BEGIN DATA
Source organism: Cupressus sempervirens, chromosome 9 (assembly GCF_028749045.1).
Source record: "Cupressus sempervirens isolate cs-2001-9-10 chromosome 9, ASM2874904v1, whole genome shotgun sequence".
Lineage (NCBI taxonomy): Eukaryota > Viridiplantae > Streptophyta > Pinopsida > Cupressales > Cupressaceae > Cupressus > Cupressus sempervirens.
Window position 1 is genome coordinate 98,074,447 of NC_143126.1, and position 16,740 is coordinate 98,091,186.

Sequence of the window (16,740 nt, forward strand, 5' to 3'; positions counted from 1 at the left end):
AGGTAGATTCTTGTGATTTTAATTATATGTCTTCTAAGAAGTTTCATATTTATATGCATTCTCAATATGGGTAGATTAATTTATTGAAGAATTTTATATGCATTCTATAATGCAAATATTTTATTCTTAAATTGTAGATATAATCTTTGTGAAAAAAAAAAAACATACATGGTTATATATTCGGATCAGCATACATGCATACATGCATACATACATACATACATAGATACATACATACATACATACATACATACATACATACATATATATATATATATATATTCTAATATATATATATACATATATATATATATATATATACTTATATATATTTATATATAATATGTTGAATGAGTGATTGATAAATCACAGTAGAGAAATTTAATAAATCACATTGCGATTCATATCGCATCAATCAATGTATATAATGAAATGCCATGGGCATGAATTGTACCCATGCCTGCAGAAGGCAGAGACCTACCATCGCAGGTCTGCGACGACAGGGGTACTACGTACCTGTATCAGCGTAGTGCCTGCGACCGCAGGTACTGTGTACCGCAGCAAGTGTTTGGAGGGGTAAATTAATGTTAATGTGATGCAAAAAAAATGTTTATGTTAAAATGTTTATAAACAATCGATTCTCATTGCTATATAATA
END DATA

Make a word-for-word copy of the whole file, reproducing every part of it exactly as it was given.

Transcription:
Source organism: Cupressus sempervirens, chromosome 9 (assembly GCF_028749045.1).
Source record: "Cupressus sempervirens isolate cs-2001-9-10 chromosome 9, ASM2874904v1, whole genome shotgun sequence".
Lineage (NCBI taxonomy): Eukaryota > Viridiplantae > Streptophyta > Pinopsida > Cupressales > Cupressaceae > Cupressus > Cupressus sempervirens.
Window position 1 is genome coordinate 98,074,447 of NC_143126.1, and position 16,740 is coordinate 98,091,186.

Sequence of the window (16,740 nt, forward strand, 5' to 3'; positions counted from 1 at the left end):
AGGTAGATTCTTGTGATTTTAATTATATGTCTTCTAAGAAGTTTCATATTTATATGCATTCTCAATATGGGTAGATTAATTTATTGAAGAATTTTATATGCATTCTATAATGCAAATATTTTATTCTTAAATTGTAGATATAATCTTTGTGAAAAAAAAAAAACATACATGGTTATATATTCGGATCAGCATACATGCATACATGCATACATACATACATACATAGATACATACATACATACATACATACATACATACATACATATATATATATATATATATTCTAATATATATATATACATATATATATATATATATATACTTATATATATTTATATATAATATGTTGAATGAGTGATTGATAAATCACAGTAGAGAAATTTAATAAATCACATTGCGATTCATATCGCATCAATCAATGTATATAATGAAATGCCATGGGCATGAATTGTACCCATGCCTGCAGAAGGCAGAGACCTACCATCGCAGGTCTGCGACGACAGGGGTACTACGTACCTGTATCAGCGTAGTGCCTGCGACCGCAGGTACTGTGTACCGCAGCAAGTGTTTGGAGGGGTAAATTAATGTTAATGTGATGCAAAAAAAATGTTTATGTTAAAATGTTTATAAACAATCGATTCTCATTGCTATATAATA